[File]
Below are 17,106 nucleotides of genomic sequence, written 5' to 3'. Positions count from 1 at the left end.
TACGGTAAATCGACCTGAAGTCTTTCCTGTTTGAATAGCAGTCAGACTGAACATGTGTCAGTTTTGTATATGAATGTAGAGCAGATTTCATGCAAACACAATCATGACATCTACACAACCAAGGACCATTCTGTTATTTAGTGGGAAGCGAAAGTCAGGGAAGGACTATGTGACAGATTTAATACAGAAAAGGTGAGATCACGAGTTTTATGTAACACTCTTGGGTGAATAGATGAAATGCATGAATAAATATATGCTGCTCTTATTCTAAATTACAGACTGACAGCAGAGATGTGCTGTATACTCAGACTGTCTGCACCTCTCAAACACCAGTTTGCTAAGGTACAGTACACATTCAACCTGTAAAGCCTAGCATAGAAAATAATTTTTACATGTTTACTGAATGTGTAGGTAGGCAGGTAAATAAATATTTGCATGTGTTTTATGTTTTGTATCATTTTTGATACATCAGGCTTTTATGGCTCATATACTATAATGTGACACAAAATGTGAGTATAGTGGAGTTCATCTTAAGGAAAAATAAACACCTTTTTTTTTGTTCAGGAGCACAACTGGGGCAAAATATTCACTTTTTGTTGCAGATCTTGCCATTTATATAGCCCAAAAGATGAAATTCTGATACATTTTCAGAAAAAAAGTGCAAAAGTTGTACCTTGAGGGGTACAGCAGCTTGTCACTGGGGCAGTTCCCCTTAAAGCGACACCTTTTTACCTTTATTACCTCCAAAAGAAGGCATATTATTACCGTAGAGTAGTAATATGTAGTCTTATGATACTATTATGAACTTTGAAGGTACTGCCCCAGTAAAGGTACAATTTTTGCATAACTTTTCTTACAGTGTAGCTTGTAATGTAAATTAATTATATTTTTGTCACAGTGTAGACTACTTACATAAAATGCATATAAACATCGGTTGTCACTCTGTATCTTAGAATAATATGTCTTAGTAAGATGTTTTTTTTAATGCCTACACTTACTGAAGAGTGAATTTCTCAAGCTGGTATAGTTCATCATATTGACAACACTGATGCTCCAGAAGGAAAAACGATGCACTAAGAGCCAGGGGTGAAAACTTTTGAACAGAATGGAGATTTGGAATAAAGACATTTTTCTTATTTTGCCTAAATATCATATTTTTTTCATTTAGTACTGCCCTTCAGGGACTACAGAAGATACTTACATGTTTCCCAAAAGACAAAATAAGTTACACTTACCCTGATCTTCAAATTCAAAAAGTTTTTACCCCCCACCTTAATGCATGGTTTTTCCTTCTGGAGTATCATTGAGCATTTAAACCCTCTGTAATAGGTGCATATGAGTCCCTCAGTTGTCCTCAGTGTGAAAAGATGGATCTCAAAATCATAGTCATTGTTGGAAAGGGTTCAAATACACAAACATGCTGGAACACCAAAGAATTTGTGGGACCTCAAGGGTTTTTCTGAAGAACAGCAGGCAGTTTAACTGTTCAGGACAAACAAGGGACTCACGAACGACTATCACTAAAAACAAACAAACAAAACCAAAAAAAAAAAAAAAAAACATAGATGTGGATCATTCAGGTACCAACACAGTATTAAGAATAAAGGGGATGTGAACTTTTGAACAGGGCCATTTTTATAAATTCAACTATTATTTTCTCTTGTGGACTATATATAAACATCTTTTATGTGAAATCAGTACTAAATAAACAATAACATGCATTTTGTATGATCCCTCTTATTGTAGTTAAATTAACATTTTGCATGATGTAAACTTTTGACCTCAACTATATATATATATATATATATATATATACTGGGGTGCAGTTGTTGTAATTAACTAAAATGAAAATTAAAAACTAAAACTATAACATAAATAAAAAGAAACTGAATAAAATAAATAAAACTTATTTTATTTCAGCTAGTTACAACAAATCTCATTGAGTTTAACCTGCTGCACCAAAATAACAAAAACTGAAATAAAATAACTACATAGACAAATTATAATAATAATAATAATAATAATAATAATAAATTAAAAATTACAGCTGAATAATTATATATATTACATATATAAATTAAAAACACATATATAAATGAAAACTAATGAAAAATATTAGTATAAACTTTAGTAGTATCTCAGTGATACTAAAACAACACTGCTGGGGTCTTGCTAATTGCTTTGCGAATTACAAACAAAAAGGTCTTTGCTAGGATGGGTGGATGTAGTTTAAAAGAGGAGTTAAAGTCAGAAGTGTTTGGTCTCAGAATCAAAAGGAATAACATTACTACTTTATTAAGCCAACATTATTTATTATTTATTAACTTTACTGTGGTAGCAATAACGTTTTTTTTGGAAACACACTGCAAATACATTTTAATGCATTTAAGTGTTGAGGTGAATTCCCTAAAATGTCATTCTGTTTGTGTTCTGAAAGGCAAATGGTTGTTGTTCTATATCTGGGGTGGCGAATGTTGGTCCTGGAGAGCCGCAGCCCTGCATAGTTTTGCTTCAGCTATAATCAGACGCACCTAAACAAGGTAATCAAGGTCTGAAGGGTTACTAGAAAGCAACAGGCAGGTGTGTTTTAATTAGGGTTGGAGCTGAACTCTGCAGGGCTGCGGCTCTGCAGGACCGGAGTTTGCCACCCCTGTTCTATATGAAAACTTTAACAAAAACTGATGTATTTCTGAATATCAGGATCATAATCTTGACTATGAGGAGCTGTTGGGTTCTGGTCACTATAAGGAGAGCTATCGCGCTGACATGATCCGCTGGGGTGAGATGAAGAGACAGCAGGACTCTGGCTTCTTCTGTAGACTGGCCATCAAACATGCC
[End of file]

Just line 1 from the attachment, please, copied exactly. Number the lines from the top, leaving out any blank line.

Below are 17,106 nucleotides of genomic sequence, written 5' to 3'. Positions count from 1 at the left end.